The September 30 deadline to convert all buses to CNG is likely to be botched up if the Delhi government is not quick on its feet
Deadlines to break
While answering questions on a live chat on a website (www.chat.india-today.com), Delhi transport minister Parvez Hashmi abdicated all responsibility of the state government to ensure the implementation of the Supreme Court cng order. "The commitment made to the honourable courts are being done by the manufacturers that they will be able to supply all the vehicles booked by March 31, 2001. The ministry of petroleum said that they will make cng available for these many vehicles. The role of the state government is to play the role of the nodal agency...." When the state government is so unwilling about the issue, it is hardly difficult to predict the fate of the deadline. Several question marks remain to be answered by various parties in the Delhi cng episode.
Busmakers: Both Ashok Leyland and telco claim they can manufacture 500 buses per month from April 2001. This means 6,000 buses by September 2001 -- less than half the total number of buses that run in Delhi. While Ashok Leyland claims it has orders for 2,051 buses, telco has bagged 4,600 orders. By October 2001, telco would be able to deliver only 3,000 of these buses at the rate of 500 buses per month. How does the company plan to deliver the remaining 1,000?
Conversion agencies: The only certified agency to convert old buses to run on cng is Nugas. The company seems to have taken on more than it can handle. Nugas has already taken orders to convert 4,200 buses. They can convert only two buses each day. This means they can convert a maximum of 360 buses by October 2001, that is, if they work on all 30 days in a month. G V Subbarao of Nugas 'hopes' that their capacity will increase to five buses per day, which would mean a total of 900 buses by October 2001.
Rare Technologies has taken conversion orders for 3,000 buses. They charge Rs 10,000 as booking amount. But, the State Transport Authority (sta) has refused to grant permission to the company as it doesn't have all the certificates. Sheetal Singh of the company says all tests that have to be conducted at the Indian Institute of Petroleum, Dehradun, have been successfully completed. Only the test for electromagnetic interference remains to be done at the Vehicle Research and Development Establishment in Ahmednagar, Maharashtra. Singh says this would take one day. Rare Technology is ready to give an undertaking to sta that it will not perform any conversions before getting all the certificates in place. sta isn't willing to honour this undertaking.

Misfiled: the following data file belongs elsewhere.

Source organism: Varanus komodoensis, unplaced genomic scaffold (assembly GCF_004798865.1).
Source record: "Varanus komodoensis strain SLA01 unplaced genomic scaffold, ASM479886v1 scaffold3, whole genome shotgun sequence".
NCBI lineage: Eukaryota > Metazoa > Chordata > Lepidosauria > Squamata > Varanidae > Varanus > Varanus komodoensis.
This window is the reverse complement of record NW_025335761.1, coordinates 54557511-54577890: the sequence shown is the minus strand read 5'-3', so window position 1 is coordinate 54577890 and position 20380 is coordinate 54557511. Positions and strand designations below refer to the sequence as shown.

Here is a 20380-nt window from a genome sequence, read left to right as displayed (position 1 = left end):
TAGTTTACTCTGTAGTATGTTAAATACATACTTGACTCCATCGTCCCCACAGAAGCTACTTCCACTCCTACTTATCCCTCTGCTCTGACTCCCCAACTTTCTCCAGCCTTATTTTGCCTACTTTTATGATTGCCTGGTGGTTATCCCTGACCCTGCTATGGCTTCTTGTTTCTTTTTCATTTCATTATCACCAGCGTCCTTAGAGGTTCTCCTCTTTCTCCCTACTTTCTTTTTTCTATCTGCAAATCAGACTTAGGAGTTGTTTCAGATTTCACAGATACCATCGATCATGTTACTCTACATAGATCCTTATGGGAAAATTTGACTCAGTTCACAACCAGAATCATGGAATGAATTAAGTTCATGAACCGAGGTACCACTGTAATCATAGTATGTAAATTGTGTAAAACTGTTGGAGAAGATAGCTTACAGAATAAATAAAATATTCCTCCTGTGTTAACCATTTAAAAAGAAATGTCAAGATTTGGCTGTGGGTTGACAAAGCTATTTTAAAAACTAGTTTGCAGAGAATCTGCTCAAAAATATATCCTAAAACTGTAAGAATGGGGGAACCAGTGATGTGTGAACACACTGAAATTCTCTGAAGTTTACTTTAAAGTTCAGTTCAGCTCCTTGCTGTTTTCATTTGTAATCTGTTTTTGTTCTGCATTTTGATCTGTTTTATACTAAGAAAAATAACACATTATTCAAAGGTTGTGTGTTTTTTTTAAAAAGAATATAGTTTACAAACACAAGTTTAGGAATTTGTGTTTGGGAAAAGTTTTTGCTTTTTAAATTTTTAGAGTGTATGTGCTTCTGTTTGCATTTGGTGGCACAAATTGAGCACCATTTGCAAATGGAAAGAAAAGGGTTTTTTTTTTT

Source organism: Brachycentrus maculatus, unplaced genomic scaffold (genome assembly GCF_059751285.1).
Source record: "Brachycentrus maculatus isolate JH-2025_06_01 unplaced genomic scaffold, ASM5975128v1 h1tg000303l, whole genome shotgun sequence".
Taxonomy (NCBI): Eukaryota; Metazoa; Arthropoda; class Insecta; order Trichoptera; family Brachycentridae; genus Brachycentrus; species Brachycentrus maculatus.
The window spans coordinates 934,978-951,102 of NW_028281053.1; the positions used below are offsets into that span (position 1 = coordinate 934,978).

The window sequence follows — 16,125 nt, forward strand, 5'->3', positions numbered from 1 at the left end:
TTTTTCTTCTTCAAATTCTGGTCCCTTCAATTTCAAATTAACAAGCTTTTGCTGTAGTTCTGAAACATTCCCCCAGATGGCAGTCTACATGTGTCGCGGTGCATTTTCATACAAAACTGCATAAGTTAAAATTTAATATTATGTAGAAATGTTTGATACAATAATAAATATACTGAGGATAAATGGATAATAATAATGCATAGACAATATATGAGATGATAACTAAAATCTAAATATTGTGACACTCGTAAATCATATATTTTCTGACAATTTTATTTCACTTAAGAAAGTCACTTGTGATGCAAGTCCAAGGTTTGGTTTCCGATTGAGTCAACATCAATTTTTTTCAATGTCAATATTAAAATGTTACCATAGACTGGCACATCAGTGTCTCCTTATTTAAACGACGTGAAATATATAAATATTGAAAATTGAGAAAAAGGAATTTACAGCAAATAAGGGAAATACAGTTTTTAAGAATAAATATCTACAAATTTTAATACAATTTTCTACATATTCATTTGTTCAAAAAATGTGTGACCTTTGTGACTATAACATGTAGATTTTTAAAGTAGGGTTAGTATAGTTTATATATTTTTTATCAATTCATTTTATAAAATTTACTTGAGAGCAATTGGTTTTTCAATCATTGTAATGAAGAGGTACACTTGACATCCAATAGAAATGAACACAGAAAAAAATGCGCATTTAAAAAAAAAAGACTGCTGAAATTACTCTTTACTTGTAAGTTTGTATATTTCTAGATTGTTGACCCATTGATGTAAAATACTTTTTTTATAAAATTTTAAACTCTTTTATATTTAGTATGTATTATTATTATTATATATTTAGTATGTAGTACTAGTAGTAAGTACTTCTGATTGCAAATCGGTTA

Jignesh Dhruve, director of Srimankar Gas Car Services Private Ltd, does not think that this will be a problem. "We have tied up with private agencies that are willing to give loans at 20 per cent rate of interest." The Delhi Finance Corporation has reportedly sanctioned loans for 350 conversions. Dhruve is unhappy about an 8 per cent sales tax that the government is charging on cng conversion kits. "The cylinders and other cng equipment does not draw sales tax so why the retrofitment kits?" he questions. If the kits are exempted from the tax, it would reduce the cost of conversion by Rs 1,400, a substantial amount for autorickshaw drivers.
The Delhi Transport Corporation (dtc) has already run into trouble over converting its buses as none of the five applicants to its tender meet the technical criteria. There are others who are negotiating an entirely a different kind of deal with dtc . Optaire (India) Private Ltd, affiliated with a British company, has offered to lease and operate a large fleet of specially designed urban buses. The company says its buses are very expensive and much beyond what the dtc or private bus operators can afford to pay, hence it would prefer to run them on lease. dtc doesn't need to make any capital investments. But this company is negotiating to bring in urban diesel buses as well. The company is willing to bring in cng buses, if so desired by the government, but wants a firm commitment from the government on gas supply. Even so, the company would need six months for trials in the uk , three months to get the prototype certified in India, and eight to nine months to build up capacities to roll out 200 buses per month. The Delhi government is apparently examining this proposal. Its main reservation is on the counter guarantee that they would need to give for a long-term lease of 10 years.
Clearly, it is the extremely small numbers of the players in the market that is strangulating the entire conversion process. The answer should have been to create healthy competition by inviting more Indian and foreign players. But no advertisement was taken out in international newspapers. Rules were set in a way that companies could not follow them easily. Government processes need to be streamlined to get more agencies in the market -- and fast. As experts in the areas of transport and environmental management point out, the quintessential question is of finance -- a large amount of money is required to finance the conversion of Delhi's public transport to cng and the private operators do not have that kind of capital.
The Delhi government won't solve this problem by playing into the hands of the diesel lobby. Nor will all the political posturing -- making statements that have contempt of court written all over -- help. The Delhi government needs to get out of the confusion it has imposed upon itself. Saying that cng is an experimental technology won't help. It would do better to address issues of ensuring safety, emission norms, market conditions for conversion and fiscal incentives for private operators. Otherwise October 1, 2001 will be a repeat of April 1. Public opinion is appreciative of the merit of the Supreme COurt order. The Delhi government needs to be on the right side of this issue of public health.
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